Natural law is a perennial though poorly represented and understood issue in political philosophy and the philosophy of law. Mark C. Murphy argues that the central thesis of natural law jurisprudencethat law is backed by decisive reasons for compliancesets the agenda for natural law political philosophy, which demonstrates how law gains its binding force by way of the common good of the political community. Murphy's work ranges over the central questions of natural law jurisprudence and political philosophy, including the formulation and defense of the natural law jurisprudential thesis, the nature of the common good, the connection between the promotion of the common good and requirement of obedience to law, and the justification of punishment.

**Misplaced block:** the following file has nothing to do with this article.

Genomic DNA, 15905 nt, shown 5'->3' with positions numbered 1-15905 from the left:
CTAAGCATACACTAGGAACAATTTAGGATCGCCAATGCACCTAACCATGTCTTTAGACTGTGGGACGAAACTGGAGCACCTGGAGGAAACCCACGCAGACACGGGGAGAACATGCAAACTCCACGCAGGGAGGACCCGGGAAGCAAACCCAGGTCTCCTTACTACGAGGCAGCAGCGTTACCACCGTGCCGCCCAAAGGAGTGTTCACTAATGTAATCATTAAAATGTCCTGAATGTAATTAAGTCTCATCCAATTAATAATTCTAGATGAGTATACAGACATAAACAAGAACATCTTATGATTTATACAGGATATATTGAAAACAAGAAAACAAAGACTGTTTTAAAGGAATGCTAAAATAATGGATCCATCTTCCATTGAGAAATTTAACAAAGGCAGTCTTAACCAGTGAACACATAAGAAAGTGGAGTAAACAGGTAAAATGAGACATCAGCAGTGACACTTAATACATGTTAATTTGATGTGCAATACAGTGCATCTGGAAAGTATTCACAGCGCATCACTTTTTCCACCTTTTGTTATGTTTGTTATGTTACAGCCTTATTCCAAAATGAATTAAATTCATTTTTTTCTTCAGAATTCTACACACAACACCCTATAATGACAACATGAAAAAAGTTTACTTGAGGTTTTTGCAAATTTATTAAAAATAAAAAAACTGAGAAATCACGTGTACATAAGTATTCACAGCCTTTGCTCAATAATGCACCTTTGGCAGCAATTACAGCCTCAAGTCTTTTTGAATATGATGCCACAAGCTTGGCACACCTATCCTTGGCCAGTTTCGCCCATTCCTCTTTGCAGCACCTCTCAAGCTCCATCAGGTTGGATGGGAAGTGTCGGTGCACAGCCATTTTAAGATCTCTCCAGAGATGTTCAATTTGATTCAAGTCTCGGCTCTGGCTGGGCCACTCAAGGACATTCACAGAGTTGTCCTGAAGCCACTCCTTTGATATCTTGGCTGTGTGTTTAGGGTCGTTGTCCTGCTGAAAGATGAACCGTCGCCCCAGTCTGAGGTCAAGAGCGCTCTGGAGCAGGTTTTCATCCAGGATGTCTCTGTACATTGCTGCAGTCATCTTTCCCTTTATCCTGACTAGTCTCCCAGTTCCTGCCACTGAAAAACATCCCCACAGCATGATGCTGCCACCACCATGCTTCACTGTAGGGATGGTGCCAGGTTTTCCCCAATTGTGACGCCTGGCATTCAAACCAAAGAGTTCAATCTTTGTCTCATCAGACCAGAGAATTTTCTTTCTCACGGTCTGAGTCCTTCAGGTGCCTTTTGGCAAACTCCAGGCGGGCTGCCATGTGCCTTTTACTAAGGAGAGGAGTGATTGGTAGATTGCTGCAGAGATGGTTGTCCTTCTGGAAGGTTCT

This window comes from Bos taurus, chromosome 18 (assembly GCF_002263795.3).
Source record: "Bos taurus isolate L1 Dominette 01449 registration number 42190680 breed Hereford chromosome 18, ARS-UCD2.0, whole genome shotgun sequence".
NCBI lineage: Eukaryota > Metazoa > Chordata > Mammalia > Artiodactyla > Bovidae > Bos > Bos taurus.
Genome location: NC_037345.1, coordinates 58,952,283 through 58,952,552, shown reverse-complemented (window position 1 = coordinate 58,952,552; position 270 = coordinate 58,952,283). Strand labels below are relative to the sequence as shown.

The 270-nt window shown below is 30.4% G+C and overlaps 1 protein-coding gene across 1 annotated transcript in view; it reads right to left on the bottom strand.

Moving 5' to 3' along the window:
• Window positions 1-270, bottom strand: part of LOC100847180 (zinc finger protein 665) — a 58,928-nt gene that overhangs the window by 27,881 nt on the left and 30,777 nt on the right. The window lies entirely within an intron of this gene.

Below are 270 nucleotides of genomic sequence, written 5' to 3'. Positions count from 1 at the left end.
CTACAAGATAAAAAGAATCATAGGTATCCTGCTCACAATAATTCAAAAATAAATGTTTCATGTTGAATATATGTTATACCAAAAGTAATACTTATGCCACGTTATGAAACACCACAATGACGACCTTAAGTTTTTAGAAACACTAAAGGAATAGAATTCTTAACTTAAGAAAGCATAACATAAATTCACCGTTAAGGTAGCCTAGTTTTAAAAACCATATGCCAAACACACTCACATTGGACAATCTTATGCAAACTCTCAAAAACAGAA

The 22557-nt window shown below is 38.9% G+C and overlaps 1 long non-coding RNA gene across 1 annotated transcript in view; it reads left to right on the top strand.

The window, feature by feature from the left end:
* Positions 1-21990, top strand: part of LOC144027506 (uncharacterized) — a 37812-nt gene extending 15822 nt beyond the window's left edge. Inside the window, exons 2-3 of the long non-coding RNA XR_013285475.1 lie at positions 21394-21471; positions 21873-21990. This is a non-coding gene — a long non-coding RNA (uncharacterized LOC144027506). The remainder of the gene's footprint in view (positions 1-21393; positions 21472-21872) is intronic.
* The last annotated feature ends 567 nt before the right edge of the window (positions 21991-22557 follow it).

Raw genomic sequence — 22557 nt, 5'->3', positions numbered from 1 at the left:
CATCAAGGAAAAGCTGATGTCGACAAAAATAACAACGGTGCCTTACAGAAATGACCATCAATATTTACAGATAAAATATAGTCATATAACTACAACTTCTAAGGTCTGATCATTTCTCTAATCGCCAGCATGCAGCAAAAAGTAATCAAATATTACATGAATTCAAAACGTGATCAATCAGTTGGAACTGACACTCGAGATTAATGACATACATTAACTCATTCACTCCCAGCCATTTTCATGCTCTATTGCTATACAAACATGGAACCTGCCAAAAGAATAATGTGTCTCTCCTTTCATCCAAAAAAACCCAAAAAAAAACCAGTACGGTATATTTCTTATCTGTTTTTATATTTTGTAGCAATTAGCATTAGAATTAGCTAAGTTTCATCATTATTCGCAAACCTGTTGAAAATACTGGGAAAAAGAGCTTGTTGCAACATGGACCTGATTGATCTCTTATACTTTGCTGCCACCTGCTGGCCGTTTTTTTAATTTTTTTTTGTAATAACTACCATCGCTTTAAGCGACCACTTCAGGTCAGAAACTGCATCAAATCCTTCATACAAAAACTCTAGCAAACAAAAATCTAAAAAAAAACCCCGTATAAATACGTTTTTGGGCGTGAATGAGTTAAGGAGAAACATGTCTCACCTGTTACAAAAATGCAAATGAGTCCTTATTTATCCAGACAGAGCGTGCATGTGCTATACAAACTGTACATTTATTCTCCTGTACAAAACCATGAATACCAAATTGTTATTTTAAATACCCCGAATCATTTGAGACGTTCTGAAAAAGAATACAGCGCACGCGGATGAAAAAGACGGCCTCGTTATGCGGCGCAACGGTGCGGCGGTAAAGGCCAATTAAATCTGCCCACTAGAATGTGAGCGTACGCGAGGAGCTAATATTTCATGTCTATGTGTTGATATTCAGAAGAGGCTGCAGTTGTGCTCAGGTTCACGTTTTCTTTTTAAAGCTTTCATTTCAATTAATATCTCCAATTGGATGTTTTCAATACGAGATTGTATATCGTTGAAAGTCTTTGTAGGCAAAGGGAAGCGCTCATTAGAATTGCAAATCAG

|Publisher:||Cambridge University Press|
|Series:||Cambridge Studies in Philosophy and Law Series|
|Edition description:||New Edition|
|Product dimensions:||5.98(w) x 8.98(h) x 0.63(d)|
Table of Contents
Introduction; 1. Natural law jurisprudence formulated; 2. Natural law jurisprudence defended; 3. The common good; 4. The natural law rejection of consent theory; 5. A constant theory of the authority of law; 6. The authority of law and legal punishment; 7. Beneath and beyond the common good.